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      Cancer Incidence in Egypt: Results of the National Population-Based Cancer Registry Program

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          Background. This paper aims to present cancer incidence rates at national and regional level of Egypt, based upon results of National Cancer Registry Program (NCRP). Methods. NCRP stratified Egypt into 3 geographical strata: lower, middle, and upper. One governorate represented each region. Abstractors collected data from medical records of cancer centers, national tertiary care institutions, Health Insurance Organization, Government-Subsidized Treatment Program, and death records. Data entry was online. Incidence rates were calculated at a regional and a national level. Future projection up to 2050 was also calculated. Results. Age-standardized incidence rates per 100,000 were 166.6 (both sexes), 175.9 (males), and 157.0 (females). Commonest sites were liver (23.8%), breast (15.4%), and bladder (6.9%) (both sexes): liver (33.6%) and bladder (10.7%) among men, and breast (32.0%) and liver (13.5%) among women. By 2050, a 3-fold increase in incident cancer relative to 2013 was estimated. Conclusion. These data are the only available cancer rates at national and regional levels of Egypt. The pattern of cancer indicated the increased burden of liver cancer. Breast cancer occupied the second rank. Study of rates of individual sites of cancer might help in giving clues for preventive programs.

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          Most cited references 57

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              Genetic diversity in hepatitis C virus in Egypt and possible association with hepatocellular carcinoma.

              Egypt has one of the world's highest prevalences of hepatitis C virus (HCV) infection, with a majority of genotype 4 infections. To explore the genetic diversity of HCV in Egypt, sera from 131 Egyptians [56 from community studies, 37 chronic hepatitis patients, 28 hepatocellular carcinoma (HCC) patients and 10 patients with non-Hodgkin's lymphoma] were genotyped by restriction fragment-length polymorphism and phylogenetic analyses of sequences from the mid-core and non-structural 5B regions. The different genotyping methods showed good agreement. The majority of the viruses (83 of 131; 63%) were of subtype 4a, but five other subtypes within genotype 4 were also observed, as well as three genotype 1b, five genotype 1g and one genotype 3a samples. Interestingly, subtype 4o, which was easily identifiable in all three genomic regions, showed an association with HCC (P=0.017), which merits further investigation.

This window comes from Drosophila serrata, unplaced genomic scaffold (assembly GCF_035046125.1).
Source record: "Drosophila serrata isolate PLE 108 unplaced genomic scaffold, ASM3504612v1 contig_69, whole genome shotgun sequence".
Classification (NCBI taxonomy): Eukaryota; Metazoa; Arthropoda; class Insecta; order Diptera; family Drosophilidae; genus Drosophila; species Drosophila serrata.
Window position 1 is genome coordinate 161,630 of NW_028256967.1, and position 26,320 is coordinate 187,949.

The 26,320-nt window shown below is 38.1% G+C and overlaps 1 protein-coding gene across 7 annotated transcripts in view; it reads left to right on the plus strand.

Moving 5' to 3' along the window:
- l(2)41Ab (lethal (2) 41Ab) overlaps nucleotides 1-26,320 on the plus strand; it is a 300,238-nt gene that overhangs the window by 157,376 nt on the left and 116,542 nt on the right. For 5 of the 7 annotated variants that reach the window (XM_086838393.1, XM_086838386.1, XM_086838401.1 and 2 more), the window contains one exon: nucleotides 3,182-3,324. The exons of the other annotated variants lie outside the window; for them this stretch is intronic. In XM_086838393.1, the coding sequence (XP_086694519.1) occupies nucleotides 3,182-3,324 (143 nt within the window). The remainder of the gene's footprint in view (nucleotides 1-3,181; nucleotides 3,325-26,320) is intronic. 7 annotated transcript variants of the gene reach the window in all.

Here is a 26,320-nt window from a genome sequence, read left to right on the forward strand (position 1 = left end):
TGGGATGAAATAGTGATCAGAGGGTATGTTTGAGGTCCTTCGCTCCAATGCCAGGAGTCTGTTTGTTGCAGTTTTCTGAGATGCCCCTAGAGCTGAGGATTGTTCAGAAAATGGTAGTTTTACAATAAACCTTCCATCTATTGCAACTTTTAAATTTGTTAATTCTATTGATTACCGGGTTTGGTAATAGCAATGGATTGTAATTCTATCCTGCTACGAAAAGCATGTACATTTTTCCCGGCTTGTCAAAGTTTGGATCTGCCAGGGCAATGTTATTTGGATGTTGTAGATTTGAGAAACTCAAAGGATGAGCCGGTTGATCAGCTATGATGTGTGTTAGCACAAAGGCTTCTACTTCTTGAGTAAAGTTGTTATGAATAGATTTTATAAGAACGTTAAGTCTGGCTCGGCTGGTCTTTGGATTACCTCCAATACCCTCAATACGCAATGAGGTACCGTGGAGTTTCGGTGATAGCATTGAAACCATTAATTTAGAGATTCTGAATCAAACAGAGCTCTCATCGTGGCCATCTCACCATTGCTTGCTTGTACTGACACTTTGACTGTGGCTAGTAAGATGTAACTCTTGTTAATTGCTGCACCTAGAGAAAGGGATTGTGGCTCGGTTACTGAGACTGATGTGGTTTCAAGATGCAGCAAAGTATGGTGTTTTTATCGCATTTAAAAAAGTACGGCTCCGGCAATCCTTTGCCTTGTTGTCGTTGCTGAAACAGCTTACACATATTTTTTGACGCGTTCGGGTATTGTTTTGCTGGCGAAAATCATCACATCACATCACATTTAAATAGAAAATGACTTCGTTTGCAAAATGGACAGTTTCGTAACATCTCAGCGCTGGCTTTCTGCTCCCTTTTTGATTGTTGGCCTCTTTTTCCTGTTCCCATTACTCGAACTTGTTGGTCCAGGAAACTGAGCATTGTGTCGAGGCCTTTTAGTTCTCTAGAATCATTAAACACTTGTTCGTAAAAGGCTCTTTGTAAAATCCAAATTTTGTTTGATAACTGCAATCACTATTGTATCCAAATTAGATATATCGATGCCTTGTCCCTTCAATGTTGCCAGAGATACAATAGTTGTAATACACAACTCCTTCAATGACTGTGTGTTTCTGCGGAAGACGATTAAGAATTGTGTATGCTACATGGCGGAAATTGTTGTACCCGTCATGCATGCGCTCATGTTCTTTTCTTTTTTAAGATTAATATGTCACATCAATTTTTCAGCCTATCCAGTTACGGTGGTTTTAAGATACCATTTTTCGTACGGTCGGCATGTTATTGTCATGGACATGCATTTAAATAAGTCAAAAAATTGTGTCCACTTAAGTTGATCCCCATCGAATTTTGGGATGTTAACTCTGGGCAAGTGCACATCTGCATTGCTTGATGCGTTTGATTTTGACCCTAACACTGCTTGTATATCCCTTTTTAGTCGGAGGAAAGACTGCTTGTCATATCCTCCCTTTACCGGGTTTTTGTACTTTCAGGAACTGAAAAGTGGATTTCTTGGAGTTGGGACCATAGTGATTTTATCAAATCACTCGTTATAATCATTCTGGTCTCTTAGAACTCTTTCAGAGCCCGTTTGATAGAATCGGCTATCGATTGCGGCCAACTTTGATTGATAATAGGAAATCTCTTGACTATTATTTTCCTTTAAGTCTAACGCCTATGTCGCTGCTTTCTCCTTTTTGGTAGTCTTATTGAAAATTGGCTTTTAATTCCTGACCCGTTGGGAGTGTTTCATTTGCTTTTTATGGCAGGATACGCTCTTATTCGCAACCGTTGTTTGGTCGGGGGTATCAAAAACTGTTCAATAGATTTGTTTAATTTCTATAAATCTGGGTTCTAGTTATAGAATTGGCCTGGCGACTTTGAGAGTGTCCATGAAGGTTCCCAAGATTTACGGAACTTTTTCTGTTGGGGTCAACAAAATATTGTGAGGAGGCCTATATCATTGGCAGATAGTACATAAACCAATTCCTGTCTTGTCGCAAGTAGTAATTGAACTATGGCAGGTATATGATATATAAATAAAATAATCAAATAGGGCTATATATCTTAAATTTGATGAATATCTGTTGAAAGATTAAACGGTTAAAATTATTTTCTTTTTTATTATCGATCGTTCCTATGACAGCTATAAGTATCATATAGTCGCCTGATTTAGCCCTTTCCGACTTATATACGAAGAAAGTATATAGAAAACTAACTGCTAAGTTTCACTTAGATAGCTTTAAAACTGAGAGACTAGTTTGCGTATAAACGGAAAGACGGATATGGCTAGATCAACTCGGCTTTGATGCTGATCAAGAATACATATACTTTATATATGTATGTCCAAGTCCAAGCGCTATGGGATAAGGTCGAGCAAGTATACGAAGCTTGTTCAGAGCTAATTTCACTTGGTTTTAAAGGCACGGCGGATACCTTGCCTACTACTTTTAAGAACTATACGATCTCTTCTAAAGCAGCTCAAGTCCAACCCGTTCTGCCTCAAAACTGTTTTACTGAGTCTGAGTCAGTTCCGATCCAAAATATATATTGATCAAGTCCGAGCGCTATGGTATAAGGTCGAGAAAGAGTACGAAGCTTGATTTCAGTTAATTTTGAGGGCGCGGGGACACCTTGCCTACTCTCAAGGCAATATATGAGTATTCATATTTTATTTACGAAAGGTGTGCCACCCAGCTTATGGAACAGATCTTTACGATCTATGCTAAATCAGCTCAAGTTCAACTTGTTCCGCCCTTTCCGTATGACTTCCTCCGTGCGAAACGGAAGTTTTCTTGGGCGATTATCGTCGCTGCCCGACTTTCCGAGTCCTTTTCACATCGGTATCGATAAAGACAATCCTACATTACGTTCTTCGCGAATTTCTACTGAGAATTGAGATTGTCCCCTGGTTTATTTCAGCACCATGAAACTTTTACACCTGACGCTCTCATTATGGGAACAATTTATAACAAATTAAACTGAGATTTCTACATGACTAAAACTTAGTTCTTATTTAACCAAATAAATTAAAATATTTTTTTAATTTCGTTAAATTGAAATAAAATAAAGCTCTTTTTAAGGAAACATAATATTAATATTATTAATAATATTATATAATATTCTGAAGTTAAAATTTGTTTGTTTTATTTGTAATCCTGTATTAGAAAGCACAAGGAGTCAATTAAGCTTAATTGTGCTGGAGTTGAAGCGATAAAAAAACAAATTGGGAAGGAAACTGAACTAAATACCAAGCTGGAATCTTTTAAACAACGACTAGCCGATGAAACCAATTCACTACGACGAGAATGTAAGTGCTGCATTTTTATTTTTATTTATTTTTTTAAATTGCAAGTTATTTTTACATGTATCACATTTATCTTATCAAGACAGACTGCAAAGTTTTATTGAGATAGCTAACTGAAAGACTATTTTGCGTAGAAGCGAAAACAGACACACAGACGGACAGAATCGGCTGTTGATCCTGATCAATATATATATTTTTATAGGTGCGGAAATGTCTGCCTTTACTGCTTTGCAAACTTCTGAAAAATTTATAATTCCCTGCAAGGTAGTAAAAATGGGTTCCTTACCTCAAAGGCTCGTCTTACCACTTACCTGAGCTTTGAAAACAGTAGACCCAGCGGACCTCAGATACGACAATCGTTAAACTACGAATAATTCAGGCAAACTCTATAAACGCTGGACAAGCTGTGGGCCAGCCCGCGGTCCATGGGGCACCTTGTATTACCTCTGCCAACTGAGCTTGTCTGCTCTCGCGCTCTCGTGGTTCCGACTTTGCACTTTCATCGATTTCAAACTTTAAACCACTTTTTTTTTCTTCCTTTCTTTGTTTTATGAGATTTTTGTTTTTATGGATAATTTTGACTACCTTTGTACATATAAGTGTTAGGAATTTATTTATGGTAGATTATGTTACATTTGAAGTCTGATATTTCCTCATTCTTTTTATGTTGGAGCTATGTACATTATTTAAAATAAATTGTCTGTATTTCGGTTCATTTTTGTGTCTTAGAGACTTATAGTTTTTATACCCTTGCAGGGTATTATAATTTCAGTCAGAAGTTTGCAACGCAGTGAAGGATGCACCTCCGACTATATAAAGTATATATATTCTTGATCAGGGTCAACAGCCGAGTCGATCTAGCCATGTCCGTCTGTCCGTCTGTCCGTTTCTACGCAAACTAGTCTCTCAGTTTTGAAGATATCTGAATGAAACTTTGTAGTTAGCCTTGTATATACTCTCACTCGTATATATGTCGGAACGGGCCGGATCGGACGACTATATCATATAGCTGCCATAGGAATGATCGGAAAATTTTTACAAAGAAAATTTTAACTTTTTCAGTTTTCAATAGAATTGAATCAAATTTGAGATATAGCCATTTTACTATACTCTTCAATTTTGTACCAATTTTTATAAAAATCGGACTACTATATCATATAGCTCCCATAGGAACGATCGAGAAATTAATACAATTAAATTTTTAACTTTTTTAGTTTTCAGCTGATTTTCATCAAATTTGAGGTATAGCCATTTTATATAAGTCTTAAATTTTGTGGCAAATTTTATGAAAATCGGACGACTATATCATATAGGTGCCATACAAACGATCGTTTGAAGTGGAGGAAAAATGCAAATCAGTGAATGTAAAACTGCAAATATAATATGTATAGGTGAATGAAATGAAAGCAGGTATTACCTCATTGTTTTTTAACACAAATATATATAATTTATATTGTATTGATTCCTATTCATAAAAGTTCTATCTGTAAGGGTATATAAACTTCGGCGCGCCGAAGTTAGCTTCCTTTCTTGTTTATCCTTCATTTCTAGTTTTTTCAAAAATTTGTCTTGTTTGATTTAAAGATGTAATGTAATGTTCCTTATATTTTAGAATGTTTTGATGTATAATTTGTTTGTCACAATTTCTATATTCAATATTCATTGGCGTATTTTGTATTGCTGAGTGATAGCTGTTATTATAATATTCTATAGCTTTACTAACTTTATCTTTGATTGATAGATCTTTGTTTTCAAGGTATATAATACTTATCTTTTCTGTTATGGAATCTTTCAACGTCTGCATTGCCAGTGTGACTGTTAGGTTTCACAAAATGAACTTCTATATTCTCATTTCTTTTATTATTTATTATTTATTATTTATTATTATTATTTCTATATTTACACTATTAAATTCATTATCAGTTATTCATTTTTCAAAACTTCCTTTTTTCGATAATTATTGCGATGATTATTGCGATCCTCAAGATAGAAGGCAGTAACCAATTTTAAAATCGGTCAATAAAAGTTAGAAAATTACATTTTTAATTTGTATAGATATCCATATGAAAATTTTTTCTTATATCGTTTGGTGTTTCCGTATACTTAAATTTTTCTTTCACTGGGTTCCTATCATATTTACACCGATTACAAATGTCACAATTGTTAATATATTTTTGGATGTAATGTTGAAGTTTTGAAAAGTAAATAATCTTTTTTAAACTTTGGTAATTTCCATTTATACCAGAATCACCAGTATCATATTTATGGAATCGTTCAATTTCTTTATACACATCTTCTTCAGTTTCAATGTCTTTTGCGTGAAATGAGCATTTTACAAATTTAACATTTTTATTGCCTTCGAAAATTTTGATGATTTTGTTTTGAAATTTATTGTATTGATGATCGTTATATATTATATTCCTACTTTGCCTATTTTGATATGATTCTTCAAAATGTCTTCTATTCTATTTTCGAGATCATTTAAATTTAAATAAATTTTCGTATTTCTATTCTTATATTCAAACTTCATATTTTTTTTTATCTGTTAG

Author and article information

                J Cancer Epidemiol
                J Cancer Epidemiol
                Journal of Cancer Epidemiology
                Hindawi Publishing Corporation
                21 September 2014
                : 2014
                1Department of Biostatistics and Cancer Epidemiology, National Cancer Institute, Cairo University, Cairo, Egypt
                2Department of Medical Oncology, National Cancer Institute, Cairo University, Cairo, Egypt
                3Department of Biostatistics and Cancer Epidemiology, South Egypt Cancer Institute, Assiut University, Assiut, Egypt
                4Department of Computer Engineering, Faculty of Engineering, Cairo University, Giza, Egypt
                Author notes

                Academic Editor: Lance A. Liotta

                Copyright © 2014 Amal S. Ibrahim et al.

                This is an open access article distributed under the Creative Commons Attribution License, which permits unrestricted use, distribution, and reproduction in any medium, provided the original work is properly cited.

                Research Article

                Oncology & Radiotherapy


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